It’s Katherine, writing from an internet café across the street from the Bank of England. (Purely a coincidence. I’m definitely not doing recon work if that’s what you were thinking.)

It’s National Reading Month, and I hope whatever it is you’re reading — a novel, memoir, blog post, dossier on a foreign diplomat — you’re enjoying it and sharing it with someone. Personally, I share books with people by leaving unmarked packages on their doorsteps. But I’m told other people prefer to share their reading lists through social media. Seems like a security risk to me, but to each her own.

If you’d like some advice on using social media, Ahna Ziegler has been sharing her expert insider tips on the Coffee Break vlog over the last few months. (She calls the video series Social Media 101. I call it How Not to Be a Spy.) Yesterday she gave some helpful intel on starting a blog.

But, of course, that’s not the whole story.

The original video we filmed contained a lot more information — the kind of technical data that you can only obtain from infiltrating certain organizations (and no, I can’t tell you which organizations — need-to-know basis and all that). However, our video editor was worried about what would happen if that data fell into the wrong hands. He won’t admit to anything, but some sections of the video were mysteriously erased from the drive. Along with our notes. And the backup files.

Naturally, Ahna and I were not going to accept this. So we held a clandestine meeting and typed up all the deleted information from memory. Then we rewarded ourselves with coffee and bagels. (Little known fact: Spies love bagels.)

As usual, what follows is top-secret information. Ahna and I put in enough security measures to ensure that they won’t discover we leaked this, but if they do ask, you didn’t get this from us.

Ok, so you’ve chosen the awesome title for your blog (and it had better not be Bloggedy Bloggy Blog; you know that’s ours) and the platform you’re using. Next, choose a theme. Our best general advice is to choose something with a recent creation date so that you know the developers are still supporting it; often the theme creators themselves can answer your CSS questions on a Blogger or WordPress forum. Once you’ve applied your theme, there are probably things you’ll want to change. This is why you will now be embarking on the incredible adventure of learning code! Welcome aboard.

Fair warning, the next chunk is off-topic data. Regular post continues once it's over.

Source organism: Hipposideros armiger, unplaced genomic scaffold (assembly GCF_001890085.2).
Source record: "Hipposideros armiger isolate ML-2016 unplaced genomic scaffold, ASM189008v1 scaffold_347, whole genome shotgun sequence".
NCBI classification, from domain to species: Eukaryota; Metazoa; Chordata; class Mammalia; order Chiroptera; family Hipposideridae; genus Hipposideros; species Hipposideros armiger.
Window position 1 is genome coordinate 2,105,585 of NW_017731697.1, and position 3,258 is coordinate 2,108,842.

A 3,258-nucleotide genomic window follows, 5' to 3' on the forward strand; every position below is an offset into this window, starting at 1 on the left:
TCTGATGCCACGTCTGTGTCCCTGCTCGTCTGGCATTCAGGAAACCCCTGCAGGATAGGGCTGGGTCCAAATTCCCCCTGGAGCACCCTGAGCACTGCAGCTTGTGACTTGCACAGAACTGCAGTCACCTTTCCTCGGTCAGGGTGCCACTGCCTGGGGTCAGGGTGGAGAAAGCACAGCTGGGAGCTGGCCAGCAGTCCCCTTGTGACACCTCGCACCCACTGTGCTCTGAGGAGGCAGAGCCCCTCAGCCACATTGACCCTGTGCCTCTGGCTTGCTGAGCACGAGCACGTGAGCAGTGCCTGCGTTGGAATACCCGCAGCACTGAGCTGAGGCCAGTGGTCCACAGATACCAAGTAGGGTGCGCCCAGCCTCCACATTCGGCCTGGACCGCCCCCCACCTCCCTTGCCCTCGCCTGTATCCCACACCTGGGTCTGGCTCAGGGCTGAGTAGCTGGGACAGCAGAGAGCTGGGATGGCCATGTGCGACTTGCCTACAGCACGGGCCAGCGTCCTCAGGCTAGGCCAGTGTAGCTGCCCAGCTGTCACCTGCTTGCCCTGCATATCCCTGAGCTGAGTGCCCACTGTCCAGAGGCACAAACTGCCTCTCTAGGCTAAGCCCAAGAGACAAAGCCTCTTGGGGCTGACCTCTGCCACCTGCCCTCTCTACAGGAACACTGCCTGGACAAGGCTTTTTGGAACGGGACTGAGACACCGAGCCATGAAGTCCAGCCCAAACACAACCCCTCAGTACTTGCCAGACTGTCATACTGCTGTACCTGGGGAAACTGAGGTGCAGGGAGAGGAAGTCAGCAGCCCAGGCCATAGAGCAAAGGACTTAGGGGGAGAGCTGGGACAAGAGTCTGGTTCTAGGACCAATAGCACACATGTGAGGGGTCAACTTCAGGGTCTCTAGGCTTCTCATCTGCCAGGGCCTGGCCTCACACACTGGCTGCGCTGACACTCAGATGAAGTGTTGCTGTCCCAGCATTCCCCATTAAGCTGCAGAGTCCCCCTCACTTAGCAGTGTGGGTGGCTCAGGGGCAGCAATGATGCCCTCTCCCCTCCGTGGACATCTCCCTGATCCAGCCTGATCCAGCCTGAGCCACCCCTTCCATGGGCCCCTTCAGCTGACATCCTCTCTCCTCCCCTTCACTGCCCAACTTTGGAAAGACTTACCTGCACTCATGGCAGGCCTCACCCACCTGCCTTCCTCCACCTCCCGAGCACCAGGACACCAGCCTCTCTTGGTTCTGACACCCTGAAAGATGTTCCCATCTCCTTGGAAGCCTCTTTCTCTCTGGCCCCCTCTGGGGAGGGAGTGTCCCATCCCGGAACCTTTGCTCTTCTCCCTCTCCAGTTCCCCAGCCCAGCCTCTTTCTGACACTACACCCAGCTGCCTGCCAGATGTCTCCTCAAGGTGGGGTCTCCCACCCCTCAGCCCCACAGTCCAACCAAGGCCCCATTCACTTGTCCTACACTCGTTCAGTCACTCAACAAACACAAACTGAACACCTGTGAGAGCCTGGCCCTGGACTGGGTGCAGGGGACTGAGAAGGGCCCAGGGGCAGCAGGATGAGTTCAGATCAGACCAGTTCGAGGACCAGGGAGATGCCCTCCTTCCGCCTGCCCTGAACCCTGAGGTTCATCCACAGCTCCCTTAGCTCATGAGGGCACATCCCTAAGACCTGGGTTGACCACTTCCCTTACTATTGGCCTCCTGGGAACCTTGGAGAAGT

Now, we won’t try to teach you everything about CSS here; that would be impossible (plus, despite what she tells Katherine, Ahna doesn’t know everything about the Internet). We will, however, try to teach you how to teach yourself CSS.

You’re all English nerds (I assume), so you just need to think of CSS as a different set of grammar rules — but even better, because there are no weird exceptions and everything has only one place to go. Diagramming sentences was awesome, right? You’re actually going to love CSS.

First, you’ll want to get familiar with what CSS looks like. CSS “rules” have “selectors” and “declarations.” W3Schools has a really great explanation of this (and of pretty much everything code):


Basically, the selector identifies the part of your blog you want to change and the declaration tells how to change it. Both of them laid out together — like a complete sentence — is called a “rule.”

Now you just need to get familiar with the language of HTML and CSS — which words to use for selectors, properties, and values. Again, w3schools can help with this, but also Google. Bonus spy tip: if you highlight a section of your webpage and right click (or control+click), then select “inspect element” (if that doesn’t show up, try using Google Chrome instead of your current browser), you can see all of the code happening behind the scenes!

I hope that data was helpful for all you potential/fellow bloggers. Now, if you’ll excuse me, I have a vault to break into a train to catch.

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About Coffee Break Confidential:

This monthly column is where EBYR editorial assistant/vlogger/superspy Katherine Gibson divulges extra information from Coffee Break with EBYR that would otherwise be kept off the record. She’s researching topics related to children’s literature, posting her findings — and taking down some powerful militarized governments in the process. Just kidding about that last one. (Or are we?)